Anyway, the Huskies (28-8) lost to one non-tournament team this year (Jan. 4 to Houston) but their worst loss was easily an away game at Louisville just March 8, 81-48, which saw Napier shoot 1-for-10 from the perimeter.

    10. Far from just the Napier show, though. DeAndre Daniels, a hot commodity on the recruiting trail some years ago, is now a junior, and he's scoring every which way: 44.7 from three (46-for-103) and 46.9 from twos.

    At 6-foot-9, but with guard-like athleticism, who guards Daniels? Ejim probably gets first crack. Will be extremely difficult.

    11. UConn has a seven-footer in Amida Brimah who starts but plays inconsistent minutes. Expect Daniel Edozie to get a second consecutive start. Looking at the Huskies' starting five, it's Napier, Ryan Boatright, Niels Giffey, Daniels and Brimah.

    That's: 6-1, 6, 6-7, 6-9, 7. So, Napier being the bigger player than Boatright by an inch, does that mean it's Kane's assignment? Maybe, but if I'm Hoiberg (and I do wish I was) I use Morris on Napier, give Kane a slightly easier defensive assignment on Boatright and hope that saves him some for the other end.

    12. Things UConn is elite at: Defense, three-point shooting, free throw percentage. Things it's good at: Offensive efficiency, taking care of the basketball. Things it's bad at: Two-point percentage, getting to the free throw line, defensive rebounding.

    The Huskies play a slow-tempo game and if you watched them against Villanova it's a halfcourt offense with plenty of actions with one goal in mind: Get Napier space on the perimeter, from which he can shoot or fake, then drive. There he can take it to the hoop or kick out to Boatright (37.7 three-point percentage) or Daniels.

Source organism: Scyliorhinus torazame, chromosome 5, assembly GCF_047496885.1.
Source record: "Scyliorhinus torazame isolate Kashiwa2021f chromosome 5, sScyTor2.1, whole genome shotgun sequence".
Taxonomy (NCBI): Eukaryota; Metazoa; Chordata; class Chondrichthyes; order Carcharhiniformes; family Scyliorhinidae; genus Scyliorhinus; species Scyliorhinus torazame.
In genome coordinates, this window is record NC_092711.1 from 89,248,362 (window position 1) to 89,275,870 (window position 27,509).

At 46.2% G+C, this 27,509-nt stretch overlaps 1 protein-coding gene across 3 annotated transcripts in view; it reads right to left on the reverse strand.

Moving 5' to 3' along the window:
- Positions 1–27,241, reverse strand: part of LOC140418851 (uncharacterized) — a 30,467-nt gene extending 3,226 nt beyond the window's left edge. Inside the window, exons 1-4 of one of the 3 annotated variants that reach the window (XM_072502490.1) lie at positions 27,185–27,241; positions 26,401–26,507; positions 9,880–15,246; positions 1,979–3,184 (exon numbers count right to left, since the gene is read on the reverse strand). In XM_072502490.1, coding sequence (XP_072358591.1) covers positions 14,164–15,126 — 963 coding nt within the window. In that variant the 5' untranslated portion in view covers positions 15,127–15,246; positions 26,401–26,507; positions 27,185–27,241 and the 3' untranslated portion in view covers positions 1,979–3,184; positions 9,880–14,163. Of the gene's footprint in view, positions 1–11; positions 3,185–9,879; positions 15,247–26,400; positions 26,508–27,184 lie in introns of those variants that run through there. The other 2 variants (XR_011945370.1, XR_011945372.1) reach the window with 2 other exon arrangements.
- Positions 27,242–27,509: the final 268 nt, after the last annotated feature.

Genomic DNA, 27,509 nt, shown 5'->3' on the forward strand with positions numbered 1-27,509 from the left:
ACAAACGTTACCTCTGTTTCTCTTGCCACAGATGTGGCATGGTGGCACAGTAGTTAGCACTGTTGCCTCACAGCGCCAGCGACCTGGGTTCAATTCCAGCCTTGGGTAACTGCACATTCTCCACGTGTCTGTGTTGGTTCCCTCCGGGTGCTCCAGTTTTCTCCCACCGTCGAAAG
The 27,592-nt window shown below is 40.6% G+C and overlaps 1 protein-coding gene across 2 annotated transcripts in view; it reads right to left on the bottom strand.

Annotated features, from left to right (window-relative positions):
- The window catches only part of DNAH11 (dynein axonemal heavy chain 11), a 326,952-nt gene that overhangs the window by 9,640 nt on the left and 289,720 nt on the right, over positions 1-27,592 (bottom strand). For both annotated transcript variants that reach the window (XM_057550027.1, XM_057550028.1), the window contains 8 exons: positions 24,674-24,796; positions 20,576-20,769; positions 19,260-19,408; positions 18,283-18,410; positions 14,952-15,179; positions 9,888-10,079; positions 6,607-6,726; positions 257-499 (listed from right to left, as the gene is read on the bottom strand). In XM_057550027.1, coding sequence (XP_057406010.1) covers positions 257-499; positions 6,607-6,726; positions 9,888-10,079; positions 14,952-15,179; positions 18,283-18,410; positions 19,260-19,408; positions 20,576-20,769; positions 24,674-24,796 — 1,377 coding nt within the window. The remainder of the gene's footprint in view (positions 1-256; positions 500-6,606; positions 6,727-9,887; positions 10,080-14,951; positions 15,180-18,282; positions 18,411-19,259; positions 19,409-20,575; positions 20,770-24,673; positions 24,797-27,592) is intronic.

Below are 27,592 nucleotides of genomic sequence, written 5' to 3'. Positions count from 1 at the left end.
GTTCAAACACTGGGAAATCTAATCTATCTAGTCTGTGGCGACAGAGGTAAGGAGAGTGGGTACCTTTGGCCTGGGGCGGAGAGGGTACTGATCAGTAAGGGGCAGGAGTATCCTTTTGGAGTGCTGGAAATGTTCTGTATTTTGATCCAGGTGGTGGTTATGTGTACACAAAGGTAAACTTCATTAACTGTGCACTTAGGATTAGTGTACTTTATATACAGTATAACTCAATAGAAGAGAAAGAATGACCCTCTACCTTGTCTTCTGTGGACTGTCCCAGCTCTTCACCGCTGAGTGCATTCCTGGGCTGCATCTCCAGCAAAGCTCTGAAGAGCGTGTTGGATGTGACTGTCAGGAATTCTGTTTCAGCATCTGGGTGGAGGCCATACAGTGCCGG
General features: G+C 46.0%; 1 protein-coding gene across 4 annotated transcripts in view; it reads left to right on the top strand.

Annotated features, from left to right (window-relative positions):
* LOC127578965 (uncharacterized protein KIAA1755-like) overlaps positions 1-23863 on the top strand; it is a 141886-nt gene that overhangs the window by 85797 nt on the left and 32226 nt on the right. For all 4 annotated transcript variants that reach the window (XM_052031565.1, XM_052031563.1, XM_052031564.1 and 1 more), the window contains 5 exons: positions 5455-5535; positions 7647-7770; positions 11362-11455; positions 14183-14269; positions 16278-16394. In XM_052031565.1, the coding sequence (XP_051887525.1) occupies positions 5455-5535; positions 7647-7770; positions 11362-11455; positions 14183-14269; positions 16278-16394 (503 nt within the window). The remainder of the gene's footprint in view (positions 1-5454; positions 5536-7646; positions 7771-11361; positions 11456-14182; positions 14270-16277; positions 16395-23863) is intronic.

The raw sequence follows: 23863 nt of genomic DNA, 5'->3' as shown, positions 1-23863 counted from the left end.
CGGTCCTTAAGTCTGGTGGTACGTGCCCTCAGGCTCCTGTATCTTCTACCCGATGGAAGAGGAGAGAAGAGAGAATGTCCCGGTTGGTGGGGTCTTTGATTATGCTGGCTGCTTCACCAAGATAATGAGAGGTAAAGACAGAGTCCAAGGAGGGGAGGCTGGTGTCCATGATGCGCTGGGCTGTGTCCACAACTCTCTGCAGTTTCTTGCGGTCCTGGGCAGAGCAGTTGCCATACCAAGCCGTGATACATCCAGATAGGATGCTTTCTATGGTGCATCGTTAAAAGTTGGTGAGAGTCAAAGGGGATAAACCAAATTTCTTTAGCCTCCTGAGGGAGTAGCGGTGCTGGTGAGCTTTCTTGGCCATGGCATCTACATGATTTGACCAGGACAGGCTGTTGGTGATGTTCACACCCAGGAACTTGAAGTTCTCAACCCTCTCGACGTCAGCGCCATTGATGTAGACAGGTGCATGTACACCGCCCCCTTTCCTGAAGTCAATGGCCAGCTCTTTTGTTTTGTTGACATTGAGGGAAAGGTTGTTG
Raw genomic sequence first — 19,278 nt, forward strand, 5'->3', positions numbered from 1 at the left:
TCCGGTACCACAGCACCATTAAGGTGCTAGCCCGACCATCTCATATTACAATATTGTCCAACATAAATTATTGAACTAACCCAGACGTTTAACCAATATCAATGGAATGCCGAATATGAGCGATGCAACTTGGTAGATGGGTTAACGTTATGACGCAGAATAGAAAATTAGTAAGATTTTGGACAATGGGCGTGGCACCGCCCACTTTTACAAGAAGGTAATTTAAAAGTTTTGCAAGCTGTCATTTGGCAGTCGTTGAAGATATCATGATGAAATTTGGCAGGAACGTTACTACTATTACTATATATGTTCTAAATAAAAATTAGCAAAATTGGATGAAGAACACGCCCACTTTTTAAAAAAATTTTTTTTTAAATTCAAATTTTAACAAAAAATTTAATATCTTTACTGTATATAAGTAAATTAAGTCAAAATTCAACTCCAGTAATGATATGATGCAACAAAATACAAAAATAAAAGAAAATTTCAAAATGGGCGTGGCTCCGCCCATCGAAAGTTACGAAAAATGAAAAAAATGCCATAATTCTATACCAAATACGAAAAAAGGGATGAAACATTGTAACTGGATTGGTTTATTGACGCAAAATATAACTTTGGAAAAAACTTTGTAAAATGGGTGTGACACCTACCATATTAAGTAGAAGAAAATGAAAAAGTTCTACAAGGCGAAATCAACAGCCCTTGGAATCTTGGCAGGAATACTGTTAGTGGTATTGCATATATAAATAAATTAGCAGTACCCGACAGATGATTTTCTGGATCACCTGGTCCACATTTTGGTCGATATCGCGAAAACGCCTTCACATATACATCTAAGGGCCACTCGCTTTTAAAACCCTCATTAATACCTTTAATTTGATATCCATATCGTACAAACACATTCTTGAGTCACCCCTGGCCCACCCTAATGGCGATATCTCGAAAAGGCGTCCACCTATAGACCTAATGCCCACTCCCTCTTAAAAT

13. Fred Hoiberg makes around $2 million a year. That's a competitive rate, both in college (Rick Barnes makes $2.4) and the NBA, where new hires like Brian Shaw of the Nuggets and Larry Drew of the Bucks make $2 million.

    If NBA teams come calling — yes, we're having this discussion — and Jamie Pollard refuses to budge from the figure, which Hoiberg recently agreed upon, then the difference of $500,000 likely won't matter. It's really not about money for Hoiberg, who made over $10 million in the NBA. His family is happy in Ames and, after his daughter Paige graduates this next spring, they still have three kids to get through school.